No PM, No Production

Outlining and implementing a successful preventive maintenance program

Financially healthy fleets, whether large off-road equipment, trucking or automotive, typically have one thing in common: a world-class preventive maintenance program. The purpose of a PM program is to ensure routine maintenance and replacements are done at the appropriate time to prevent bigger problems and additional, unexpected costs from cropping up later.

In the most general terms, the cost of not following a PM program can result in loss of production as a result of excessive, unplanned equipment downtime, shortened machine and machine component life and poor utilization of available manpower.

Not every fleet can boast a world-class program. One of the biggest contributors is the investment that goes with the territory. A proactive PM program requires a significant time and effort investment on the part of the equipment manager and the team of technicians. During hectic workdays, PM often falls by the wayside.

The other challenge is not having a full understanding of what a solid PM program entails. Many perceive preventive maintenance of mobile equipment as little more than the changing of oils, fluids and filters.

While these are all certainly important pieces to any complete PM puzzle, they represent just a tiny section of the big picture. A complete program may include such procedures as cleaning, inspections, testing, sampling, measurements, adjustments and the replacement of specific items to prevent faults from occurring.


PM is a major factor that a fleet manager can completely control, and one that will significantly reduce the owning and operating cost of the machine when done properly.

The first step when looking to implement a new or take an existing program to the world-class level is to understand the two basic types of maintenance strategies - proactive and reactive - though only one - proactive - truly can be called strategic.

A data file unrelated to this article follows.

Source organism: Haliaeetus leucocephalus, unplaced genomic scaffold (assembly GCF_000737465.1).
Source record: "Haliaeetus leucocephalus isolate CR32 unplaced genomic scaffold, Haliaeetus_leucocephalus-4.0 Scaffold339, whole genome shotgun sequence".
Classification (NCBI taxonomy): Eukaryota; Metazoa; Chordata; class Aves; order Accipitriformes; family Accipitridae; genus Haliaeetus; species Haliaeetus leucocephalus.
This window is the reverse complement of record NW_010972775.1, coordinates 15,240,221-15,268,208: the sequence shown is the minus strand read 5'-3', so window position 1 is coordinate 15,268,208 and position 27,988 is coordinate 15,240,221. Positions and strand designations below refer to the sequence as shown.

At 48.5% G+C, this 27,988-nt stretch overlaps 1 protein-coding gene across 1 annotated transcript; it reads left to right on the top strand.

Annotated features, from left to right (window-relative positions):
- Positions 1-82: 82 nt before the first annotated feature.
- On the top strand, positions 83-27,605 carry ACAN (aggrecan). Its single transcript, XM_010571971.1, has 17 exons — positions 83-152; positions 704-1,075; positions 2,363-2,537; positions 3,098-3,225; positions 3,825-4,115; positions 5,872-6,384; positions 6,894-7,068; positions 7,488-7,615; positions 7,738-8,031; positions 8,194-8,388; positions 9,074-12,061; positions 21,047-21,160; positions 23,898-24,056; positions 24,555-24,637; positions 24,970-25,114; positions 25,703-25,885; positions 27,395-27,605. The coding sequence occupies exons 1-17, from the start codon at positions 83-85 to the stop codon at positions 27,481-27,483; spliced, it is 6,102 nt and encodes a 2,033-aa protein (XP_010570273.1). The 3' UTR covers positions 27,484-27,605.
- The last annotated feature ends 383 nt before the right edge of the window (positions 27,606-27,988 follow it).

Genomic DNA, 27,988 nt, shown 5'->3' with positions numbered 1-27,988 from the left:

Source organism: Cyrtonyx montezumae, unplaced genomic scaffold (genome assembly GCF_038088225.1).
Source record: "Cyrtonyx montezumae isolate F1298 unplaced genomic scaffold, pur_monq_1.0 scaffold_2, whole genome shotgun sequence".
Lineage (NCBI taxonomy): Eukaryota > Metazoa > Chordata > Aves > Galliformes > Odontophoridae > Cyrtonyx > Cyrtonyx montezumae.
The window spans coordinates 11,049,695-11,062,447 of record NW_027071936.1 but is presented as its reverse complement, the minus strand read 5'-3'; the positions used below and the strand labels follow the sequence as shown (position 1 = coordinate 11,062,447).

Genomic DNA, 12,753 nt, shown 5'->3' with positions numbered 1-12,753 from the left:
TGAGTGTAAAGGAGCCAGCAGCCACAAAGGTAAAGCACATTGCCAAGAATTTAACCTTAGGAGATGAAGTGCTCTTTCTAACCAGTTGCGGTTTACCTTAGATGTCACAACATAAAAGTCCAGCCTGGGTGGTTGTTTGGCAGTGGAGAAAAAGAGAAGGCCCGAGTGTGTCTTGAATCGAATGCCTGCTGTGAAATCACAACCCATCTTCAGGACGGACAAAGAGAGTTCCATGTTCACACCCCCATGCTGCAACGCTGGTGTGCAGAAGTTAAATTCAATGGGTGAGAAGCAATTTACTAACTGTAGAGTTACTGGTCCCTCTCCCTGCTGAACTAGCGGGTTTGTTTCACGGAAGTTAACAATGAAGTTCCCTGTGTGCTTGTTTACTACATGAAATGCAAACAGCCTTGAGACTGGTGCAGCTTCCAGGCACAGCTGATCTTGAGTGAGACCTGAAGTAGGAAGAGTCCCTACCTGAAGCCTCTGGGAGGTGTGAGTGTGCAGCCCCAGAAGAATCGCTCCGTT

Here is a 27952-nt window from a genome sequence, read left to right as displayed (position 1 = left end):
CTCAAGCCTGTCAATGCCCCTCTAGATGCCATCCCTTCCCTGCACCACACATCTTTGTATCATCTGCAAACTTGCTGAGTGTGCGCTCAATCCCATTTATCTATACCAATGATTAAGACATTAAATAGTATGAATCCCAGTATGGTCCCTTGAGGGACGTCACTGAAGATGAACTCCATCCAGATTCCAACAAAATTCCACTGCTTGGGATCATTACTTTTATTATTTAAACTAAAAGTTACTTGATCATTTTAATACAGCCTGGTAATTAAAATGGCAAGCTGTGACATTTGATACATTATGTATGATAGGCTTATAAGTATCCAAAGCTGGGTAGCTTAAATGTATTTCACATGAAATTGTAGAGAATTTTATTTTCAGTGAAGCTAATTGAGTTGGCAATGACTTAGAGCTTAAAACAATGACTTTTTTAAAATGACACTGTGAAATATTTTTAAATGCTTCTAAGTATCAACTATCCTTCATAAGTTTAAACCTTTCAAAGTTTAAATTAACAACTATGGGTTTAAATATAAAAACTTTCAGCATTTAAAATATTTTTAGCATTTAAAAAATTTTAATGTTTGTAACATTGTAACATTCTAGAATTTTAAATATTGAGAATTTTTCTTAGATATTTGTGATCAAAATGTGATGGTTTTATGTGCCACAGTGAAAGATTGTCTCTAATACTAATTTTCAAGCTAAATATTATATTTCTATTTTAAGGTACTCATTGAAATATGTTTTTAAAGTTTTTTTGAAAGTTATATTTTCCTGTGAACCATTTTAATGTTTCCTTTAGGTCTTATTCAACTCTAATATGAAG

Successful PM programs are built on a proactive approach, or identifying areas to address before they become major problems and cost issues. There’s an old saying: “Fix it before failure.” Applied to a proactive program, it means setting planned inspection intervals, based on a combination of manufacturer’s recommendations and the fleet manager’s intuition and experience, and following through in a timely, efficient manner.

These intervals are often identified in terms of fuel consumption, hours of operation or mileage or a combination of factors, and include every task from changing engine oil to scheduling major replacements.

Conversely, a reactive approach is sitting back and waiting for issues or breakdowns before giving the machine the attention it deserves. This approach doesn’t allow planning ahead or scheduling repairs when they are more convenient, and is the most expensive maintenance practice.


This following general example shows the cost difference between a proactive and reactive maintenance program:

Based on average wear characteristics, a haul truck’s brake pads have 1,000 miles of expected use. Through standard telematics tracking methods as part of the proactive PM program, the equipment manager knows when a vehicle hits the 1,000-mile mark the brake pads should be replaced. To replace at this time can be done for a cost of $155.

If the brake pads are not replaced at this time, the rotor will likely be damaged, and the cost jumps to $230. That’s addition to the original cost to simply replace the worn pads.

This is a 48 percent increase in the cost of maintenance that could have been avoided with simple attention to detail and a proactive program, not to mention downtime costs due to more thorough repairs needed.

Over time, multiple instances such as this, increase operating costs significantly. This shows, not only the importance of a good PM program, but a proactive one.


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